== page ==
Making Python parallel: a few points

20180701 Barbican

If you want code to run super quick, you could write it in C++. If you want to code something super quick, you could write it in Python. Is there a middle ground where you can get Python code to execute quickly, without having to go through the process of writing everything in C++? One way to speed up code is to make it run in parallel. With Python, the way to make code truly parallel is to literally kick off new processes, to get around GIL (global interpreter lock) limitations. You can also write specific code bottlenecks in Cython, which is a subset of Python, which is then converted into C code and hence it can be compiled to run quickly. There’s also Numba, a LLVM, which can be used to speed up certain Python code. My colleague,¬†Shih-Hau Tan has done work to benchmark various computations using Numba and Dask (which can be seen as a distributed version of pandas). Below I’ve written a few points to consider when trying to make Python code parallel.

 

Which libraries can I use to make Python truly parallel?

The simplest library is Python’s threading library. Whilst this can speed up tasks which involve a lot of IO blocking, however, for those where we want to do truly parallel processing, as we mentioned, we need to use libraries which work across different processes. In Python these libraries include multiprocessing and several variants (which differ in the way they “pickle” objects inside each process – I have found multiprocess a bit more forgiving about the types of objects it will allow to be pickled). We can also use specific distributed task libraries, like celery or for pandas-like operations something like dask.

 

Sharing memory between Python processes

The difficulty with kicking off new processes is that you need to manage the transfer of information between different processes. The standard way to manage this, is through pickling. This involves serialisation of objects in the initial process, and this is then deserialised in the destination process. There is a computational cost in this serialisation/deserialistion process. Furthermore, you have to be careful what objects you try to pickle (particularly complicated objects can could real problems). If you are trying to do this with very large objects, you are likely to run into various limits and the computation overhead could cause problems. Alternatively, you can use other ways of sharing objects between process such as Redis, which is a very fast key/value store. Redis also has a lot of cool features! In short though, the best way to reduce the burden is to simply to reduce the amount of interprocess communication.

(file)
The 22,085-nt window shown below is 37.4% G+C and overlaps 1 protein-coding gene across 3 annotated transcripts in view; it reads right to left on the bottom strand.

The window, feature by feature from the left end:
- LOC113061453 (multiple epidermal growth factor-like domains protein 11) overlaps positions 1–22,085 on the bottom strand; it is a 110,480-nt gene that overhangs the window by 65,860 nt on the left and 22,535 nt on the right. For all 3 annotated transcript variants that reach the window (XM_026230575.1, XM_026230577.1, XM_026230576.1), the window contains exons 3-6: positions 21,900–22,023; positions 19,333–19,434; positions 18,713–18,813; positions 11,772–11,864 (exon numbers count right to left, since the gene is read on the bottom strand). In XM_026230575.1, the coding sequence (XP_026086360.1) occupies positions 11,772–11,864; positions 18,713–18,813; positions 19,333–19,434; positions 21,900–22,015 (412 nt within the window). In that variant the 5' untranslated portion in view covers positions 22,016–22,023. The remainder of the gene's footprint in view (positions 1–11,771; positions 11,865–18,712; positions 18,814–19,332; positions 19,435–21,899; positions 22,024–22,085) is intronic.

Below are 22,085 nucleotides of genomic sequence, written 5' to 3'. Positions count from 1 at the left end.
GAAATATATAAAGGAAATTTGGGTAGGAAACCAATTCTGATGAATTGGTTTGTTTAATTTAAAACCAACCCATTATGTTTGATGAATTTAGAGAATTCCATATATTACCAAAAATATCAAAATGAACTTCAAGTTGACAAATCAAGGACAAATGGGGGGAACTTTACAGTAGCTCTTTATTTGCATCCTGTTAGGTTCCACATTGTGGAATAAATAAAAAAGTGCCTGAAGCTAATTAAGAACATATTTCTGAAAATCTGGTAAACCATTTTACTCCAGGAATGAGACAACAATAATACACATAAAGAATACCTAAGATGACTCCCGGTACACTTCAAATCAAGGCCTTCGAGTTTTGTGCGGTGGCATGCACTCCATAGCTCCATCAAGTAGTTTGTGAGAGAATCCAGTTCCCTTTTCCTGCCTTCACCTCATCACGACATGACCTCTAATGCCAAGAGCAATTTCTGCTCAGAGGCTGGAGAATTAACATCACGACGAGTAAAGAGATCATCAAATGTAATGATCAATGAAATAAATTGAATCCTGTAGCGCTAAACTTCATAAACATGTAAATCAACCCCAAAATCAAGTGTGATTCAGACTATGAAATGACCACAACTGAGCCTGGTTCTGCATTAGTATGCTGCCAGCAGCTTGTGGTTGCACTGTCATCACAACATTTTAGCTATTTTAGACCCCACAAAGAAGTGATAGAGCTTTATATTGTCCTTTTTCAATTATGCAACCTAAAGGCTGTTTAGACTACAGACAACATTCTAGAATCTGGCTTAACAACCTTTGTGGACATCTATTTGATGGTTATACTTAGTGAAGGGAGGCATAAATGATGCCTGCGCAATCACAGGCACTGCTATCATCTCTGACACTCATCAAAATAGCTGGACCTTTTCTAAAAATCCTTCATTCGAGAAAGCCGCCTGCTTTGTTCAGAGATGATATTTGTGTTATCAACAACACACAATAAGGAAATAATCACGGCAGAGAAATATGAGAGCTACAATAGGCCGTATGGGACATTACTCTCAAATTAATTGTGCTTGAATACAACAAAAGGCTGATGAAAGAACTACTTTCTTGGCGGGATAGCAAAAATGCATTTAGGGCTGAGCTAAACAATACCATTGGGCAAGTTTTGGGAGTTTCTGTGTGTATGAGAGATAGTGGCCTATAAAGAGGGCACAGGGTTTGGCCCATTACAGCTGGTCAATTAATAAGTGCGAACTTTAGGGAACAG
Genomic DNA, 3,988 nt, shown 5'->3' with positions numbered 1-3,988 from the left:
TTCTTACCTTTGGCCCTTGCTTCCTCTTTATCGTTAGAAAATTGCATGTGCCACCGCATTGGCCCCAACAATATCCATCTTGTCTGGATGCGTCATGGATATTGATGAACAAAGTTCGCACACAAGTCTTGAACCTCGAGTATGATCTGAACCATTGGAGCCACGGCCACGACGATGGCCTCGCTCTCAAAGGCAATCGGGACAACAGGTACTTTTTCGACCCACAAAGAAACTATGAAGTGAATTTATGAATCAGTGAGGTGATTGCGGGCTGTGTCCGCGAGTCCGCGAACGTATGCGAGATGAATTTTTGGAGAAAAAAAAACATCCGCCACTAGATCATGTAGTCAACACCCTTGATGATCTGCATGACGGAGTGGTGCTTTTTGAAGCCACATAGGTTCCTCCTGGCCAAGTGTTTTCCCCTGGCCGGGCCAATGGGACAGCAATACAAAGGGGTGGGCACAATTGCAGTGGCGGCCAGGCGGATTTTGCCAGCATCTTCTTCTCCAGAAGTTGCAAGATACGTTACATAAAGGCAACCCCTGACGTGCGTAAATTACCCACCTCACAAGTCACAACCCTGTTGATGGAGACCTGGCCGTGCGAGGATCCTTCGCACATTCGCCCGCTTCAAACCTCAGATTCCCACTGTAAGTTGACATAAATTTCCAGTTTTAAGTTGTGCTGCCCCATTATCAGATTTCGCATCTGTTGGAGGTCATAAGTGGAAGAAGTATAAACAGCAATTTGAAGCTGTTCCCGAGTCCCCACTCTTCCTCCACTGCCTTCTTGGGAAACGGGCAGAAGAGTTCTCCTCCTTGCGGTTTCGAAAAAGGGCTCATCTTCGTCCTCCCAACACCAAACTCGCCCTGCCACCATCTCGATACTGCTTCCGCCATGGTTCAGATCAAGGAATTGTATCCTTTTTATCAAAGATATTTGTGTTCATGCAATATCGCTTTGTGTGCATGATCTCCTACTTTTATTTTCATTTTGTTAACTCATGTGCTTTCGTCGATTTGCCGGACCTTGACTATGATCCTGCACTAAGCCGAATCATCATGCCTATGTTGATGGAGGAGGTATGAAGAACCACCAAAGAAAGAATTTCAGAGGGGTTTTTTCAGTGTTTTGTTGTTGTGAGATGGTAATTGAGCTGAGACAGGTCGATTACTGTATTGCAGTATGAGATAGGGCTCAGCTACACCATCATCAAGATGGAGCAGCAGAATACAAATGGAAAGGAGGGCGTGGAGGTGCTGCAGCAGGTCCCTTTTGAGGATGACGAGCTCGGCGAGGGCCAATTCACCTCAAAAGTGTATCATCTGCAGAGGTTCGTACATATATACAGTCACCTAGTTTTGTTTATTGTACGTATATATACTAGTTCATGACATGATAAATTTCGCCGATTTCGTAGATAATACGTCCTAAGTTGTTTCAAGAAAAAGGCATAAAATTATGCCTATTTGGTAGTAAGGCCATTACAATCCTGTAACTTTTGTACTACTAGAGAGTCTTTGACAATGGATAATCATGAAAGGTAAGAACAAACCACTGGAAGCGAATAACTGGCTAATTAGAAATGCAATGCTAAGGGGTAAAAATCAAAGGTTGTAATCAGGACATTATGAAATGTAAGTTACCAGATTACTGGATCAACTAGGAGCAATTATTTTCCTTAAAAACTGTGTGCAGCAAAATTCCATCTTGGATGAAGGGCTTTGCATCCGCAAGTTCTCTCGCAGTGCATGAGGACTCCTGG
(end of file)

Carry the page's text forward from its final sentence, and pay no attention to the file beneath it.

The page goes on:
Reducing overhead: Apache Arrow and Plasma

We have noted that serialisation and deserialisation can take time. Wouldn’t it be easier if we could share information without this costly process. The Apache Arrow allows the sharing of certain objects without costly serialisation/deserialisation process done repeatedly (it specifically support zero copy reads) across different process. It also comes with Plasma, which is an in-memory store which can be shared between different processes. I haven’t personally used Apache Arrow or Plasma yet, but it is something that I am looking to investigate.

 

Before going parallel

Before making code parallel, it’s also worth asking can I use some tips and tricks to speed up my code. My main focus tends to be on time series calculations, and indeed most analysis of market data involves time series at some level, so I shall focus on that. For example, for loops tend to be very slow, when dealing with large time series. If we are dealing with time series, maybe we can get pandas to do an operation in a vectorised manner, which tends to be much quicker. We can also gain a further speed up if we use NumPy directly to manipulate matrices and vectors directly. Ok, the code will look a bit more messy, but in some instances, it can be worthwhile to do stuff at a NumPy level.